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<xTITLE>The Hidden Costs of Workplace Conflict</xTITLE>

The Hidden Costs of Workplace Conflict

by Steve McGuire
January 2014 Steve McGuire

Conflict is an inevitable aspect of any organization’s existence.  As Dr. Dan Dana of the Dana Mediation Institute points out, workplace conflict follows a predictable, retaliatory path when two or more task interdependent employees find fault with the other and utilize perceptions and behaviors that end up causing a business problem. Dana estimates that 65% of all employee performance problems are due to bad relationships, not bad employees. Ask yourself as a manager who has a conflict with a fellow employee…do you regularly speak more or less to that person during the business day? If less, what effect does that have on business productivity?

Rather than treat the cost of conflict as a strategic line-item entry on the annual budget, most organizations are simply unprepared to acknowledge, let alone quantify, the real costs of workplace conflict.  Fact is, most executives simply ignore conflict as they do not have the tools and/or mechanisms to deal with it. But once such costs are calculated and brought to management’s attention, it can be an eye-opening, if not startling experience.  Surveys by The Center for Creative Leadership and Eckerd College in St. Petersburg, Florida indicate that managers spend between 20 and 40 percent of their time dealing with conflict. As we shall see, the cost of such conflict in both human terms and organizational profitability can be dramatic.

As Dana explains, various indirect factors go into calculating the real (hidden) costs of workplace conflict. In addition to wasted time and opportunity costs, employees impacted by conflict have lowered job performance, motivation and productivity. Conflict can lead to absenteeism, vandalism, degraded decisional quality and often, a loss of investment in a skilled employee that suffers from the “I don’t care anymore” attitude. Often, conflict can lead to false whistleblowing allegations, lawsuits and of course, employees leaving the organization for other opportunities.

In addition, the direct costs of conflict are generally observable, measurable and accrue over time. Let’s take the following example of the cost of losing a single mid-level employee due to conflict within a hypothetical organization, applying the Dana Cost Calculator from figures generated by HR Magazine in February 2003:  1) employee’s annual salary: $80,000; 2) multiply by 1.4 (140%) as the investment you have in the employee: $112,000; 3) multiply by 1.5 (150%) as the cost of replacing the employee: $168,000; 4) multiply by .6 (60%) average role of conflict in voluntary terminations: $100,800. Now, multiply times the number of voluntary terminations in your organization annually. Say you have a 10% turnover rate in a company of 100 employees that’s 10 employees. 10 X $100,800 = $1,008,000. 

Conflict in the above hypothetical organization of 100 employees is costing the organization over a million dollars a year! What other line-item loss in an essential corporate process would be treated so cavalierly by management?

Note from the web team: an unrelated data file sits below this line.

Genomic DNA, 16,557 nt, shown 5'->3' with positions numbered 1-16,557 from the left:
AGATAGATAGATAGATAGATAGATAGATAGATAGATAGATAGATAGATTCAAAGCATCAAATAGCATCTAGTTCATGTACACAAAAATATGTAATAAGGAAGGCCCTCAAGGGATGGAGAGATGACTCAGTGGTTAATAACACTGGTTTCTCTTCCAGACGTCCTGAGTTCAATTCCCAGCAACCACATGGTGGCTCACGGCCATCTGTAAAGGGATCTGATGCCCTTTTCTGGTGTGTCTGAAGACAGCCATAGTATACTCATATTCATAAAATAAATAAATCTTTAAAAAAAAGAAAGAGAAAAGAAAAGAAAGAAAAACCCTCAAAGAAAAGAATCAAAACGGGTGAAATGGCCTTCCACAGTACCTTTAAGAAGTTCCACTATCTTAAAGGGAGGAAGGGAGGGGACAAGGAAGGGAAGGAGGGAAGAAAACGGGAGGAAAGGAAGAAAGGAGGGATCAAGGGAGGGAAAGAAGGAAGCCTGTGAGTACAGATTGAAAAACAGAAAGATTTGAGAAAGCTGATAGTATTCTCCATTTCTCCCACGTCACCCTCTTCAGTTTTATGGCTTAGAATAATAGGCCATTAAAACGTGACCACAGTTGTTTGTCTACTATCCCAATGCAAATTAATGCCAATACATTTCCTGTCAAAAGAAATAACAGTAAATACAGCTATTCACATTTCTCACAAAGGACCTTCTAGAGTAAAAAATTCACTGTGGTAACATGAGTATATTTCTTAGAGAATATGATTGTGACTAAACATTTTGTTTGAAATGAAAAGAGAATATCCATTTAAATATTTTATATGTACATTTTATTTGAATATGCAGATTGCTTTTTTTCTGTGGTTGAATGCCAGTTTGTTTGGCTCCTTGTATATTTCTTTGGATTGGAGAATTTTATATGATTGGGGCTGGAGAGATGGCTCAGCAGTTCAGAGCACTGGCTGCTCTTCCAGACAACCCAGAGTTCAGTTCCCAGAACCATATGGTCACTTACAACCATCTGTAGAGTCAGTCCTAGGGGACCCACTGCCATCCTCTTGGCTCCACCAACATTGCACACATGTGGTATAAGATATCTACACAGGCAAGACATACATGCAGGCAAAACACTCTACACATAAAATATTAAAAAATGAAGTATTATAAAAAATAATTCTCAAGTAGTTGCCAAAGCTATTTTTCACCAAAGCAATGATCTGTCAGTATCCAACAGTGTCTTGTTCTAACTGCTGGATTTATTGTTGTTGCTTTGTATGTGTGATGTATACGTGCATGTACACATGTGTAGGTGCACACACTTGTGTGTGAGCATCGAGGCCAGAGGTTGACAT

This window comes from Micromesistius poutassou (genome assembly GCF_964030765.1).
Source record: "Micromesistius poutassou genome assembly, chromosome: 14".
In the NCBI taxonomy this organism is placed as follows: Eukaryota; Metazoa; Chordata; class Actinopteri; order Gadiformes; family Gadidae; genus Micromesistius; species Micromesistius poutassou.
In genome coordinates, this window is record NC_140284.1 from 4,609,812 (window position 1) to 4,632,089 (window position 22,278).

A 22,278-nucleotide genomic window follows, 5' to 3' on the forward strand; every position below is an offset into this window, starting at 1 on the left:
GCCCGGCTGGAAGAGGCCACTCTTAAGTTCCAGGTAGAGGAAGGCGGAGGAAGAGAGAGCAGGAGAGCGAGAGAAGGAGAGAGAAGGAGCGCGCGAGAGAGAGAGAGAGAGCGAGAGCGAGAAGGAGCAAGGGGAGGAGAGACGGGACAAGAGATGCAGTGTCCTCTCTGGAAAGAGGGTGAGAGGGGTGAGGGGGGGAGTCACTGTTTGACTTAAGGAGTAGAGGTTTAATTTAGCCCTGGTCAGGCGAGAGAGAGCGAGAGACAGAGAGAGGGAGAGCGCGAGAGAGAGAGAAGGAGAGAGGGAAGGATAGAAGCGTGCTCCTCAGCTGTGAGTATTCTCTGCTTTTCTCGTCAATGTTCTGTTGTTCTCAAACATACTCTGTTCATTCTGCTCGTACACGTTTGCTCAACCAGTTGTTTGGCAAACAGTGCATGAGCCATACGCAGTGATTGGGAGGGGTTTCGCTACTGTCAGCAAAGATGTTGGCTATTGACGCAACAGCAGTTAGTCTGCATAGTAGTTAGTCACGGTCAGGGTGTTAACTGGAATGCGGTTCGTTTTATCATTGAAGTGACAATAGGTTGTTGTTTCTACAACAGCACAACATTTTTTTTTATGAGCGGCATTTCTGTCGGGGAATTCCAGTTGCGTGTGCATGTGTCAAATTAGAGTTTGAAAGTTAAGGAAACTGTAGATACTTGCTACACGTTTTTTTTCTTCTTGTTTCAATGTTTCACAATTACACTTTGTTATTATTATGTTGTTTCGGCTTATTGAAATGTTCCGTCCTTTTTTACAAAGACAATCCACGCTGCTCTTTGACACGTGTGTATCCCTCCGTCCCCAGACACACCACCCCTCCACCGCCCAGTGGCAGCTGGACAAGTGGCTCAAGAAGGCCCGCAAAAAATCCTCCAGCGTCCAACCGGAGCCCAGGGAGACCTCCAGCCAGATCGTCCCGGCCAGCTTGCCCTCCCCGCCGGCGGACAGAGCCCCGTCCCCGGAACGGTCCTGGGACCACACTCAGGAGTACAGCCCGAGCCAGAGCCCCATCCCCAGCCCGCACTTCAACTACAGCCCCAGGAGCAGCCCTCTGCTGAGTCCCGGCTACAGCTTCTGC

Executive management can however, effectively manage workplace conflict and considerably lessen the costs of such conflict to their organization by providing managers with generally accepted training tools which break the retaliatory cycle and replaces it with conciliatory gestures; a change of perspective; and ultimately a breakthrough, wherein the conflict is no longer driving employee relationships and causing a business problem.  By employing such tried and true behavioral methodologies as the Dana approach and those set forth by the Center for Conflict Dynamics, managers can be taught core leadership conflict competencies, which will provide them with the skills necessary to manage daily workplace conflicts before they escalate to the point of becoming a serious business problem and a costly item to the organization’s bottom line.

An old Chinese proverb states: “If we don’t change the direction we’re going, we are likely to end up where we are heading.” Changing direction in how your organization approaches workplace conflict may be just the solution to improved work processes, productivity and of course, profits. The organizational costs associated with poorly handled conflict are simply too high to ignore. Competency in dealing with organizational conflict has become a hallmark of effective leaders and crucial to organizational success.  

Biography


Steve McGuire is a native of Louisville and a graduate of the University of Kentucky. He had a 30 year career in the federal government serving as an attorney and federal judge in Washington, DC. He retired in 2008 as Chief Judge of the Federal Trade Commission where he presided over antitrust and consumer protection cases. In addition, he served as an administrative law judge with the Social Security Administration and the Environmental Protection Agency (EPA) and adjudicated cases for the U.S. Treasury Department and the U.S. Patent Office. During this time he served as an alternative disputes resolution (ADR) neutral in over 200 federal enforcement cases and adjudicated numerous employee grievances and EEO complaints.



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